2.3. Biological fluids, materials and food

CCQM-K14 (Calcium in human serum; Table 2 , Entry 5) [17] : The results of the determination of Ca in serum samples are usually used for screening bone diseases or calcium-regulation disorders. In order to support routine clinical measurements, there is a need to develop better methodology for analysis. CCQM-K24 (Cadmium in rice; Table 2 , Entry 6) [18] :

Cd, a suspected human carcinogen, may cause dys- functions and reproductive deficiencies in humans. As rice is the main foodstuff for approximately half of the world s population, it is necessary to keep the contaminant at a level that is toxicologically accept- able for consumption. CCQM-K30 (Lead in wine; Table 2 , Entry 10) [19] :

Wine is an important dutiable commodity trading all over the world. The ‘‘Office International de la Vigne et du Vin’’ recommends that the maximum mass fraction of Pb in wine be 0.2 mg/kg, which is the threshold value prescribed by the European Com- mission (EC) Regulation (466/2001). Analysis of toxic metals (e.g., Pb) in wine is therefore essential for reg- ulatory control. CCQM-K31 (Arsenic in shellfish; Table 2, Entry 11) [20] : Arsenic is a toxic element and its determination in shellfish tissues is of public health concern. As iso-

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tope dilution is not applicable to the analysis of mono-

isotopic elements, such as As, it is an analytical chal- lenge to develop accurate methods based on other techniques. CCQM-K43 (Organo-mercury in salmon fish; Table 2 , Entry 15) [21] : Methylmercury has a higher toxicity than inorganic Hg and is the major form present in fish and fish products. In order to protect public health, it is important to ensure that the level of the contaminant is below the Hg threshold value of 0.5 mg/kg, as stipulated in the EC Regulation (466/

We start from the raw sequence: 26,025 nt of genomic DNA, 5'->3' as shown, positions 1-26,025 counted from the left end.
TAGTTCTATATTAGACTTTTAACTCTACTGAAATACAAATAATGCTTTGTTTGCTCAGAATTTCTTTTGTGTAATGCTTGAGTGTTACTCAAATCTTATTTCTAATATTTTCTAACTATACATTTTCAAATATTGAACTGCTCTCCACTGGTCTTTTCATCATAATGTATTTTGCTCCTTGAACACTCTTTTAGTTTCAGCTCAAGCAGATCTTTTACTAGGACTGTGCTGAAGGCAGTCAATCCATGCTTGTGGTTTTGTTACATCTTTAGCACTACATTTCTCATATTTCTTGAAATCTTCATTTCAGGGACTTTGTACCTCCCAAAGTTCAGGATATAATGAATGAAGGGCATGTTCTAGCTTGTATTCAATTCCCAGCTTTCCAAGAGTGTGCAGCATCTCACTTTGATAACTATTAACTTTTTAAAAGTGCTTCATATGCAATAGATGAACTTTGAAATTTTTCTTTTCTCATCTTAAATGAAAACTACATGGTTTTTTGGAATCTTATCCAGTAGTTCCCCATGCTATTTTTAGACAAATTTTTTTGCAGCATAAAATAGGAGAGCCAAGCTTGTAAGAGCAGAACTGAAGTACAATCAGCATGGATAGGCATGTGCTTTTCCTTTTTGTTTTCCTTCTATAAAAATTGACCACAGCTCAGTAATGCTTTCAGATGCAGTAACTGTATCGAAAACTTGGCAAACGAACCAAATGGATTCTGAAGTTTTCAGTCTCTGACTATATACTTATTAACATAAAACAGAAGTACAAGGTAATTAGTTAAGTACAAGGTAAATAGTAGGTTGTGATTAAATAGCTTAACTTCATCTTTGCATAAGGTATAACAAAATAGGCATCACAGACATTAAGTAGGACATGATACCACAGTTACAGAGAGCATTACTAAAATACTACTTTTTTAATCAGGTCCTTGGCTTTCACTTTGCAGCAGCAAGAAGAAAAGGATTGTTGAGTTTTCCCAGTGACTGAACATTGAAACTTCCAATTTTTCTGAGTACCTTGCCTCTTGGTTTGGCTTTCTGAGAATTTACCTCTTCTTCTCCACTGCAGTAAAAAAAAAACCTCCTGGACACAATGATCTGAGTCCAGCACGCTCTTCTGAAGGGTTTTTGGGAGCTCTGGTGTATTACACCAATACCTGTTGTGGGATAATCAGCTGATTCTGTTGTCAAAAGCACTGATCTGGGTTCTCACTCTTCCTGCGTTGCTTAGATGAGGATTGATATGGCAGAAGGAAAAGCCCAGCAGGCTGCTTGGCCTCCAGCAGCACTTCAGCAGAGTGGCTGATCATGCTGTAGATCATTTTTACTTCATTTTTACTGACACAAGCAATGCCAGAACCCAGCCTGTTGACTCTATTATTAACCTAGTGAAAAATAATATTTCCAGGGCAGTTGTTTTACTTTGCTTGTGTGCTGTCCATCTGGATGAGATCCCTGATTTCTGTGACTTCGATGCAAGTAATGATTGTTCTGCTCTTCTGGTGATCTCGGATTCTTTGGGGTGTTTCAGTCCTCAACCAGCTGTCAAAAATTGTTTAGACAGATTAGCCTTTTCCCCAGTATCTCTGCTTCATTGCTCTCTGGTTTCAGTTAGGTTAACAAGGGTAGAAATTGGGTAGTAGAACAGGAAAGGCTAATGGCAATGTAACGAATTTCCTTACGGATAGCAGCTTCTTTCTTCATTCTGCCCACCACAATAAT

2001).

CCQM-K45 (Toxic metals in food; Table 2 , Entry 17) [22] : The European Union (EU) regulatory limit

of Sn in food is 200 mg/kg. The scope of the com-

parison was to underpin the capability of NMIs in

the determination of Sn in food samples (e.g., toma-

to paste).

CCQM-K49 (Toxic and essential elements in bovine liver; Table 2, Entry 18) [23] : Bovine livers provide high levels of essential elements (Fe, Zn and Se). How- ever, toxic elements (Cd, Pb, Cr and As) may be accu- mulated due to environmental pollution. The IAWG designated the comparison as an ‘‘exemplary study’’, which requested all NMIs to carry out determination of Zn and Fe for capability evaluation.

2.4. Fuels

CCQM-K35 (Sulfur in diesel fuel; Table 2 , Entry 13) [24] : Diesel fuel with a sulfur content of less than 50 l g/g is commonly called ultra-low sulfur diesel (ULSD). The production of ULSD is costly for both petroleum industry stakeholders and consumers. Nonetheless, reduction of sulfur in fuel is expected to lower significantly atmospheric sulfur oxides, which are the major pollutants leading to the formation of acid rain. There is a demand for the provision of cer- tified reference standards of diesel fuel that contain sulfur near the EU regulatory limit of 50 l g/g (EURO

IV standard for fuel). Laboratories need reliable stan-

dards to validate the performance of the methods for the determination of S in diesel fuel. In this regard, a test sample with a sulfur level of approximately 40 lg/g was used in the comparison.

2.5. Sediments, soils, ores and particulates

CCQM-K13 & 13.1 (Amount content of cadmium and lead in sediment; Table 2 , Entries 3 and 4) [25,26] : The sample preparation of sediment is rela- tively complicated and tedious due to the presence of highly organic matrices. The comparison was in- tended to address several challenging issues, includ- ing analyte losses, higher blank values and matrix interferences.